The two entities didn't disclose an official amount, but executives familiar with the industry think Yahoo might not have paid less than $20 million to stream the game in exchange for advertising rights, according to Re/code.
This will be the first time for the NFL to stream one of its regular season games online.
The game, which will be available on all devices, will be held at Wembley Stadium in London, meaning a five-hour time difference for people in the Eastern Time zone.
The partnership is viewed as a big event for both the NFL and Yahoo.
"It's a platform shift," Adam Cahan, the senior vice president of mobile and emerging products for Yahoo, said on Wednesday during an exclusive interview with CNBC.
"If you look at how consumers are engaging right now, especially with sports content, or content more broadly, we're seeing times where people are on their mobile device more than they're on even their TVs, their desktop or anything else."
The platform shift is something that also drew the NFL to enter this partnership.
"The shifts in how our fans interact with content, the shifts in how everyone interacts with content over digital and mobile platforms has us thinking, well, how do we reach more people," said NFL's digital chief, Brian Rolapp, during the interview.
Success for the live-streaming event will come from the ability to deliver a high-quality experience to streamers and to reach a larger audience, the two executives said. Re/code reported that CBS will be in charge of the production for the game.
"It is not by happenstance that this is a game from London in a 9:30 [a.m.] Eastern Time zone, which is prime time in China and other parts of the world," said Rolapp.
"Reaching globally in a frictionless environment becomes very, very important, and Yahoo has proved that they are able to do that."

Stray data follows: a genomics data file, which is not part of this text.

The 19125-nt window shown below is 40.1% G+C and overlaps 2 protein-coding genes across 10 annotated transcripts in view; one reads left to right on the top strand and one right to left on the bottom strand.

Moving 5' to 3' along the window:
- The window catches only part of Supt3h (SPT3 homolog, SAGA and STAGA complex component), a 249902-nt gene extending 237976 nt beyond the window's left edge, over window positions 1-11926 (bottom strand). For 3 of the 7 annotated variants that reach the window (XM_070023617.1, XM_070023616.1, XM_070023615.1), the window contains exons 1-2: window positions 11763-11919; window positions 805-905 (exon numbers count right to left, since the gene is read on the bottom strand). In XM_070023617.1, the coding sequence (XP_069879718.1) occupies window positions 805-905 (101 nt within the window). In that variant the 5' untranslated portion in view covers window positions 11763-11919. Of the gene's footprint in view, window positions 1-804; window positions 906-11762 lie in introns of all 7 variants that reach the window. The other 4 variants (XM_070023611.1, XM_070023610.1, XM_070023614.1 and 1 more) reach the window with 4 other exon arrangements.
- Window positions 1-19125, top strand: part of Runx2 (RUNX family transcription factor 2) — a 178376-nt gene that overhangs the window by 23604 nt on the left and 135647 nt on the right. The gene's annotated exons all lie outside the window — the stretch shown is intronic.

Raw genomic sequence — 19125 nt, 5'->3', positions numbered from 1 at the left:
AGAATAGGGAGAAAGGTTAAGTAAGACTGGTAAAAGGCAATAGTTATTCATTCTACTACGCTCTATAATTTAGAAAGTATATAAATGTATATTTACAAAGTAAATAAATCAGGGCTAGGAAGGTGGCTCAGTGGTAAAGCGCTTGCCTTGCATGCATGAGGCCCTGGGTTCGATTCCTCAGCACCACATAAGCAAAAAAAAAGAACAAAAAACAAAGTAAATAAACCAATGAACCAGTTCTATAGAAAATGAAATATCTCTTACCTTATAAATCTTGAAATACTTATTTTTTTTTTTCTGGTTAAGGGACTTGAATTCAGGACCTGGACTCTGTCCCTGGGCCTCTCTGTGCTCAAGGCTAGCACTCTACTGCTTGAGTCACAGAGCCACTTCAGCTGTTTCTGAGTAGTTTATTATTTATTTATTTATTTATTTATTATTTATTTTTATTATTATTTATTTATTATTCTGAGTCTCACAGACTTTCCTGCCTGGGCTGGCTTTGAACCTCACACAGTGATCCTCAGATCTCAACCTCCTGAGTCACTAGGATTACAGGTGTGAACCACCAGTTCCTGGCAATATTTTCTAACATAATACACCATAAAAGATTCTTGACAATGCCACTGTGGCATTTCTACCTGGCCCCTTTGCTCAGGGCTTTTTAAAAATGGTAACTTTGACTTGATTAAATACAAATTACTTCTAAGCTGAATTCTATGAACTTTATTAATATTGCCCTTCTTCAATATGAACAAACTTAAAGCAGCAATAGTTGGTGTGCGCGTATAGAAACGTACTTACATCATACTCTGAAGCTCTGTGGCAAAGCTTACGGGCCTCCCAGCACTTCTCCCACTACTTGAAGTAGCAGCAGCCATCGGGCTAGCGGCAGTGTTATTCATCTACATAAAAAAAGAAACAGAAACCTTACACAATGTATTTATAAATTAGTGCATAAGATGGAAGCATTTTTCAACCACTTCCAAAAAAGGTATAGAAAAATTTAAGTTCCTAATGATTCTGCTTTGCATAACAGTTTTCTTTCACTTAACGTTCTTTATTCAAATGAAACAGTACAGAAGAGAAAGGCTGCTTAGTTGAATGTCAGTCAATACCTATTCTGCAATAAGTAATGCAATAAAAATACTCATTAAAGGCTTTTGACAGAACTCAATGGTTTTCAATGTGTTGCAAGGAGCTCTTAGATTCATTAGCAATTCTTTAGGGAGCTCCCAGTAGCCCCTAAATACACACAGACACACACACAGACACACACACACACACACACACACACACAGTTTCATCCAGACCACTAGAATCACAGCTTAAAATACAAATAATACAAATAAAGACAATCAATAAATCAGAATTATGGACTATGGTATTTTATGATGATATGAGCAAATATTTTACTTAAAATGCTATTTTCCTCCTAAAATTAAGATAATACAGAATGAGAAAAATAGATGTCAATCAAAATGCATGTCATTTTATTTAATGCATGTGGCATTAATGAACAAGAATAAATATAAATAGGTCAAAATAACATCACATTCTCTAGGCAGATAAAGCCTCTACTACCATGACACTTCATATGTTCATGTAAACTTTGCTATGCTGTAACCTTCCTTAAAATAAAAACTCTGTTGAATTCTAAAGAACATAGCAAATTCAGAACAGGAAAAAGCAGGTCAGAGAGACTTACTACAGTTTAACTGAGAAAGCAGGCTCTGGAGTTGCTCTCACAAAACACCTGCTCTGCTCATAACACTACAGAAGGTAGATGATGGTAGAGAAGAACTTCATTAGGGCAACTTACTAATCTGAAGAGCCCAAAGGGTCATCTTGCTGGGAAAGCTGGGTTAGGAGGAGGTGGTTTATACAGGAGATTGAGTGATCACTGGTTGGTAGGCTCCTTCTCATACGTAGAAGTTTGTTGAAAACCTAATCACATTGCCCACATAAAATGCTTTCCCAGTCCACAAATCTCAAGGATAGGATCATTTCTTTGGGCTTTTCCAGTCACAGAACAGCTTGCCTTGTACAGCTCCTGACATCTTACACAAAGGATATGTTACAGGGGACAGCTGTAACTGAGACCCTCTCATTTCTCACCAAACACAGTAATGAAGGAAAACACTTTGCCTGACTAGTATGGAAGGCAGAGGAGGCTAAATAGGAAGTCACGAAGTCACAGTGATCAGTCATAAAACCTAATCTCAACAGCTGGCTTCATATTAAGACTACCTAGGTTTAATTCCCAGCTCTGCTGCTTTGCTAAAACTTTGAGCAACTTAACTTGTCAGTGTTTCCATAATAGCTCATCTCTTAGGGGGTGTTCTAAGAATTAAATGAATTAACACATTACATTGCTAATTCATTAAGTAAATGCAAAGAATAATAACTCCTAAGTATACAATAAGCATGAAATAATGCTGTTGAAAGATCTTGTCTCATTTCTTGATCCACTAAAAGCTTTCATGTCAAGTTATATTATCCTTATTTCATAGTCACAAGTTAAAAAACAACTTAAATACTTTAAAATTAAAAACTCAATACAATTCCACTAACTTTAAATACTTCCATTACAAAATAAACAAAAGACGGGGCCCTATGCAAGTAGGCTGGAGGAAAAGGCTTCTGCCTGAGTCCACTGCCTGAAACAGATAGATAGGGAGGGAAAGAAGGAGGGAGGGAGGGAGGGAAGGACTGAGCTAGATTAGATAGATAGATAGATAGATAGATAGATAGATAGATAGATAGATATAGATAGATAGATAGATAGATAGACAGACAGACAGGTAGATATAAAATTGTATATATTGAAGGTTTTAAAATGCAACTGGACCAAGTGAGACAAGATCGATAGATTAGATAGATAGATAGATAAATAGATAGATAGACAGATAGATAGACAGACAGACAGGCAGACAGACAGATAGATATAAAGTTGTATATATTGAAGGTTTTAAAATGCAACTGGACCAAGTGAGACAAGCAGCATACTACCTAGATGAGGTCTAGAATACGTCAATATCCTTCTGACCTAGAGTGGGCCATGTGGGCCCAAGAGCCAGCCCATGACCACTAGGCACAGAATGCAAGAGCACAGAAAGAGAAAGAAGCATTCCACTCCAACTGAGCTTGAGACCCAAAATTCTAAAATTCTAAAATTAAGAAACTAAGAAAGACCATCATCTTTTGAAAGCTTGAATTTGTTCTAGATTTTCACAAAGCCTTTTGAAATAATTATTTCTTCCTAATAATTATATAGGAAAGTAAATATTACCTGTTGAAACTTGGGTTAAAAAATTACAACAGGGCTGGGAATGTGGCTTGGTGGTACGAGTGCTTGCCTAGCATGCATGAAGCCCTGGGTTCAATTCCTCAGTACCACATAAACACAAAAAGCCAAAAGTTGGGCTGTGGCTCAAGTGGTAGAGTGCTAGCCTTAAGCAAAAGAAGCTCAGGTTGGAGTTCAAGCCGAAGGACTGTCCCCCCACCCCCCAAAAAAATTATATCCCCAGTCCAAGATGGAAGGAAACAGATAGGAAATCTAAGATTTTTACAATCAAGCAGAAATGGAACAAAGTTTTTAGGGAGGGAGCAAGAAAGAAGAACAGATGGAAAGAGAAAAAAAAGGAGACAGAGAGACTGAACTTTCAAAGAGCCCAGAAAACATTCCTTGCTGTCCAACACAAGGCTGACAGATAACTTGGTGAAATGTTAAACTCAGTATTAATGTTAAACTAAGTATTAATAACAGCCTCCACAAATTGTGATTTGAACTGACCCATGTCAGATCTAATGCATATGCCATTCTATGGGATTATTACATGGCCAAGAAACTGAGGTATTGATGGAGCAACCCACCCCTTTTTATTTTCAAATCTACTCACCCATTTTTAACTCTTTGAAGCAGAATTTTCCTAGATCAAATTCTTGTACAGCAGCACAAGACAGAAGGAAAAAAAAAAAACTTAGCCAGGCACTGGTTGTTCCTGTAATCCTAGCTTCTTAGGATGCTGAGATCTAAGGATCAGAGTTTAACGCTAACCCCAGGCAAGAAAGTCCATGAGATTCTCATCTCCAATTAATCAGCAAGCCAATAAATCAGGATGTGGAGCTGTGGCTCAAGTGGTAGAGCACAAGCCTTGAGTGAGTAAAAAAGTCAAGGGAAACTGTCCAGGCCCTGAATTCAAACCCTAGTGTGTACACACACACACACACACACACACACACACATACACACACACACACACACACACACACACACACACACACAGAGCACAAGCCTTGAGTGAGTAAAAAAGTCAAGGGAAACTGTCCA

Cahan said that Yahoo currently has more than one billion monthly users.
"What I'd say is with every platform shift, we think the NFL has played a really big part of it," said Cahan.
"I think the NFL will help us lead the way there, and hopefully we'll have more of it to come."
Yet, it might be hard to have more of those games in the near future as most are locked with TV networks until at least 2022, according to Re/code.
Kevin O'Leary, the chairman of O'Leary Funds and co-host of "Shark Tank," said the live stream was significant on two levels. It validates "over the top" as a major way to provide content and could be a move when it comes to Yahoo's creating value, O'Leary said.
"To me, as an investor, it's the most interesting thing Marissa [Mayer] has done at Yahoo since she started her tenure there," O'Leary said. "It's been really boring until now. This tells me Yahoo is not dead. It might still be alive."
O'Leary added that even if there was a 15 percent to 20 percent chance for Mayer to turn this into a franchise, she should go ahead and proceed.
"Let's see if she can monetize," said O'Leary. "This is the best news I've heard out of her camp for two years."